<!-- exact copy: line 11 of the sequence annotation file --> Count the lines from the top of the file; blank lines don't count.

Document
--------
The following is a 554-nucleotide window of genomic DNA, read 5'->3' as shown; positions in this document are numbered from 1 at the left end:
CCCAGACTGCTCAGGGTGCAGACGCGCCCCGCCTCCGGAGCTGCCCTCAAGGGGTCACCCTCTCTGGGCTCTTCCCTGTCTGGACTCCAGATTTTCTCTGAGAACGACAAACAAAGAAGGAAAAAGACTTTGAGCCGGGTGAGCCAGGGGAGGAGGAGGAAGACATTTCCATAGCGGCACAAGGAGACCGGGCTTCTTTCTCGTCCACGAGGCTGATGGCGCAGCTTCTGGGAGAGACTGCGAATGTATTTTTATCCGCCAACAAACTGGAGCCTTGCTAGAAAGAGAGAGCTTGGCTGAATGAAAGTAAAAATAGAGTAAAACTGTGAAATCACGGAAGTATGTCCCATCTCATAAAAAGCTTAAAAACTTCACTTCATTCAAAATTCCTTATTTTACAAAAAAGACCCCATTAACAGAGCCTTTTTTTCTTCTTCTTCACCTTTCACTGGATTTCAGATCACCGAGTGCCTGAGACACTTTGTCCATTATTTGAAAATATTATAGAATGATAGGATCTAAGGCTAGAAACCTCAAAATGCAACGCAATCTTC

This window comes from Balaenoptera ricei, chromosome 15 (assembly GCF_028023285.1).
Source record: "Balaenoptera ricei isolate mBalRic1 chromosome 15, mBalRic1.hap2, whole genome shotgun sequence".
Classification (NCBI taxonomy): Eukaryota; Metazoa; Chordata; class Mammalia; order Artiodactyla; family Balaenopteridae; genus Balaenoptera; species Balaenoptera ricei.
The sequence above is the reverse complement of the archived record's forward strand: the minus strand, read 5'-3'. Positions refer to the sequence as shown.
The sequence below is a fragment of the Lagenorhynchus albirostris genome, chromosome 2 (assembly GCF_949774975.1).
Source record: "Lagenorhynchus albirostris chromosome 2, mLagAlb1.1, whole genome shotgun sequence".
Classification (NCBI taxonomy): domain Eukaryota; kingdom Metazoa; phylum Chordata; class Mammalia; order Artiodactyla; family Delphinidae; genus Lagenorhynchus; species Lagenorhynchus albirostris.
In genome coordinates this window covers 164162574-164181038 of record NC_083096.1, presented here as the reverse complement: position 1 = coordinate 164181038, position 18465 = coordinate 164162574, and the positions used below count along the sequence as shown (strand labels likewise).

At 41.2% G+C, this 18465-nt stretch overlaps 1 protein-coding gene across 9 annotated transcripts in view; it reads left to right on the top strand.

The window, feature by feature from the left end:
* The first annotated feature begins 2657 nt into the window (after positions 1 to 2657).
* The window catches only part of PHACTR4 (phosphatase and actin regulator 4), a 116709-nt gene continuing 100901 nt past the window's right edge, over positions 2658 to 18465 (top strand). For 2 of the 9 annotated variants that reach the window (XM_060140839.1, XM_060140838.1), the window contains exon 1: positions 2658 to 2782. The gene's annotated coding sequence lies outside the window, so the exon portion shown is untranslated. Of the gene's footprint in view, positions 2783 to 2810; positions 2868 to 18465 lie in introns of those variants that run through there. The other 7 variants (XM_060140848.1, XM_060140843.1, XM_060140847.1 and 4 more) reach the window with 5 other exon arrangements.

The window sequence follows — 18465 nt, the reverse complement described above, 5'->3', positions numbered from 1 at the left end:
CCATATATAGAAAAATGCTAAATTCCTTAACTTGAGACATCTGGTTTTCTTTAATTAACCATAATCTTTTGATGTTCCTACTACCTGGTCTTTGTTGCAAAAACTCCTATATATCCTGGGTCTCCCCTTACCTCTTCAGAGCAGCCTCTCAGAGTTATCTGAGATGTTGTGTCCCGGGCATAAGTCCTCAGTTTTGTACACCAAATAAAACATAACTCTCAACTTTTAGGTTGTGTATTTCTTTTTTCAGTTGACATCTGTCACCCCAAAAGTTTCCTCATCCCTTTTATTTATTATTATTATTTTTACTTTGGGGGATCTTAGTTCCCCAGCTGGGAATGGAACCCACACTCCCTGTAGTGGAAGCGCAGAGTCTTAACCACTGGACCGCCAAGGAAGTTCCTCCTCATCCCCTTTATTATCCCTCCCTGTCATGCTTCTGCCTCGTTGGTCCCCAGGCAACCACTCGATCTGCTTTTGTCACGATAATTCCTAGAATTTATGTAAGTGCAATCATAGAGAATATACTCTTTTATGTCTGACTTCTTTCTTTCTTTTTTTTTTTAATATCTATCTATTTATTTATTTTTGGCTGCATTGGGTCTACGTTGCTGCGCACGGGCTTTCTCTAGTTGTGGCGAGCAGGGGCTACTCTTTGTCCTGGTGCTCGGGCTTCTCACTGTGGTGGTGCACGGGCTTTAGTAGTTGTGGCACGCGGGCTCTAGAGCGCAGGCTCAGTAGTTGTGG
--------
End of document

At 41.2% G+C, this 18465-nt stretch overlaps 1 protein-coding gene across 9 annotated transcripts in view; it reads left to right on the top strand.